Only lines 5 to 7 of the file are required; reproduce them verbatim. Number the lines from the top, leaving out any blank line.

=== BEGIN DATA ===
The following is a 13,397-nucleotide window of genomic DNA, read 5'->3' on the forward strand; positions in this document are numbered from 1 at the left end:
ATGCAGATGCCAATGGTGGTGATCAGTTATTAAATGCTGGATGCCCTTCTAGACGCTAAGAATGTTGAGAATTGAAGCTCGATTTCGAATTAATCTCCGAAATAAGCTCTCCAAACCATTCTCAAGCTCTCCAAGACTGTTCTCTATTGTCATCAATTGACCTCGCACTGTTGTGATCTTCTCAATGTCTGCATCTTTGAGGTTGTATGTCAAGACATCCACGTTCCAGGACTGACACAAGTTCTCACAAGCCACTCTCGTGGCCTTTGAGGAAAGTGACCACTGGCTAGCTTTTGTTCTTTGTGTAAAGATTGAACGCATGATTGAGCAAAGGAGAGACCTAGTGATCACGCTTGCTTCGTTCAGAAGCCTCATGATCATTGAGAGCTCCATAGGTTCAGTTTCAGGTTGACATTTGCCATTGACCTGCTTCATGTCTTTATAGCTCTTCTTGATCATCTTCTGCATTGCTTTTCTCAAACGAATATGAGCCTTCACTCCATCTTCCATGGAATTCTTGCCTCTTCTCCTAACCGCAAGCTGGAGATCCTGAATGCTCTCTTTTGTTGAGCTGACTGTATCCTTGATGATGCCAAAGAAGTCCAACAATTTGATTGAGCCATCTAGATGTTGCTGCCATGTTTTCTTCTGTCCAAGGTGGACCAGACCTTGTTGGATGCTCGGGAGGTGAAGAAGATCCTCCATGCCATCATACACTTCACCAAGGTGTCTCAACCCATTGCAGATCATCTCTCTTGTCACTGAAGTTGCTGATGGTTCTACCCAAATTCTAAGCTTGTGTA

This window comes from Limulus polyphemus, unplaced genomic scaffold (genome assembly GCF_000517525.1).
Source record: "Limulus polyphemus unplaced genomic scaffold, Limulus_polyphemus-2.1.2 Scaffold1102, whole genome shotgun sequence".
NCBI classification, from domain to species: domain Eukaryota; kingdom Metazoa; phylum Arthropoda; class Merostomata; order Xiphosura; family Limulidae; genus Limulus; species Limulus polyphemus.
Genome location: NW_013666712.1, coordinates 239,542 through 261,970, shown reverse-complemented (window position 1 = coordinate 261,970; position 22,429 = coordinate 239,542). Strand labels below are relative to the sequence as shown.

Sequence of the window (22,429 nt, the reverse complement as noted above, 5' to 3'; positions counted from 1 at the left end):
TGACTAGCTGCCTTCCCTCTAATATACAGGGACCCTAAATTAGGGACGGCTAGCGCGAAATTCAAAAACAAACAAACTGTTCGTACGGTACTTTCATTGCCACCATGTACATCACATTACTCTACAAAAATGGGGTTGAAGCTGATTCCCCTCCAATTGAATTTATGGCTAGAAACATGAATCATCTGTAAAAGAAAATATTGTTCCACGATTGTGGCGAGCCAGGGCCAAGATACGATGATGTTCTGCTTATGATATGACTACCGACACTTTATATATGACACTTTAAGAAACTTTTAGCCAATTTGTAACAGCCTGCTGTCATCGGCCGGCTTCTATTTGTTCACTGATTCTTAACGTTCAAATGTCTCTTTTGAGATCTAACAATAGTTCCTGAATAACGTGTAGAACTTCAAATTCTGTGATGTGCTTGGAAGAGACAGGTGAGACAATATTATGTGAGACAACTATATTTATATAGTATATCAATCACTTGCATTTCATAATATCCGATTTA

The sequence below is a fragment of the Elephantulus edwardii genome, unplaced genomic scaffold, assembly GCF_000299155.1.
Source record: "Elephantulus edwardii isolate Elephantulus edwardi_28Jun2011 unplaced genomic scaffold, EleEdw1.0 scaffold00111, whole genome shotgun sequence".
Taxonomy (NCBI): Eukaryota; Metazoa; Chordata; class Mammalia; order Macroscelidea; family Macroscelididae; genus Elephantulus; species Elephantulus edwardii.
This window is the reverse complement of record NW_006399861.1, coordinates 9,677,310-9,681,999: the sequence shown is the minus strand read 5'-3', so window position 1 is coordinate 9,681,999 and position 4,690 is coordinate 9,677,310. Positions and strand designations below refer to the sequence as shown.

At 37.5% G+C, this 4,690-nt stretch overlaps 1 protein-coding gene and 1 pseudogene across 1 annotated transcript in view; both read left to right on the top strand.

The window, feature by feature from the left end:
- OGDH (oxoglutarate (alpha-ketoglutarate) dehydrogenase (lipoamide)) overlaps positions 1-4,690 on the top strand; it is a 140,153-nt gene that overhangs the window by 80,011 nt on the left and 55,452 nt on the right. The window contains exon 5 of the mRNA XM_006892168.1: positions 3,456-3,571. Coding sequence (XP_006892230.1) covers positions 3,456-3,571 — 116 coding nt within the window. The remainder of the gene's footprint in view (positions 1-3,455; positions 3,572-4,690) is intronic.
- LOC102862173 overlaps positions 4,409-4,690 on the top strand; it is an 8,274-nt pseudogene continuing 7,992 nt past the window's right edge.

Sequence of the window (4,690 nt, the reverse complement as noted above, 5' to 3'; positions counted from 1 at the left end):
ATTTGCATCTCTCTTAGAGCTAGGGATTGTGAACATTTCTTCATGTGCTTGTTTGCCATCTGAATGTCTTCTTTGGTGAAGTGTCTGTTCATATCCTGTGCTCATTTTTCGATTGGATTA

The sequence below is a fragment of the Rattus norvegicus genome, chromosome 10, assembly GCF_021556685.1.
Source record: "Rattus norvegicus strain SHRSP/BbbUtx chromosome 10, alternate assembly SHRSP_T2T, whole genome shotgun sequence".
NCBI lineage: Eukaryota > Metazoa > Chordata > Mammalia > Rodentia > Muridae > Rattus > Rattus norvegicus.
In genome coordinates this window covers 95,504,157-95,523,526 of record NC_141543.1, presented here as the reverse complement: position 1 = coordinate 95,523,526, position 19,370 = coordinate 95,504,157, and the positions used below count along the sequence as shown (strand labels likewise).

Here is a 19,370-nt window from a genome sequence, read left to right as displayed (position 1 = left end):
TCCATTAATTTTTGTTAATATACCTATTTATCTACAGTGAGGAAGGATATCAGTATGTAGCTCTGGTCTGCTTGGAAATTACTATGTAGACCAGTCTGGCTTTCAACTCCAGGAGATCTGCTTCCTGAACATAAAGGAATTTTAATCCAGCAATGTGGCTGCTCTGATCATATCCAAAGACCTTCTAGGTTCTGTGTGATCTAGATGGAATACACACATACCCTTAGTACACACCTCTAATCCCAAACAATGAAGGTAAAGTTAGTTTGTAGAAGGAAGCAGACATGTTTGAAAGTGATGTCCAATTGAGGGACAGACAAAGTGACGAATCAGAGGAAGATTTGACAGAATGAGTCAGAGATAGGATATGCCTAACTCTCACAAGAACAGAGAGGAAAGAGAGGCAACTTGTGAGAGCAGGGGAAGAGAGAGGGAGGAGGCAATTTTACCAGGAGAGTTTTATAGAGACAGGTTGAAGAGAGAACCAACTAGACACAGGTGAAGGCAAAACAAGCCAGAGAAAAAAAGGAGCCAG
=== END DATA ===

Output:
NCBI classification, from domain to species: domain Eukaryota; kingdom Metazoa; phylum Arthropoda; class Merostomata; order Xiphosura; family Limulidae; genus Limulus; species Limulus polyphemus.
Genome location: NW_013666712.1, coordinates 239,542 through 261,970, shown reverse-complemented (window position 1 = coordinate 261,970; position 22,429 = coordinate 239,542). Strand labels below are relative to the sequence as shown.

Sequence of the window (22,429 nt, the reverse complement as noted above, 5' to 3'; positions counted from 1 at the left end):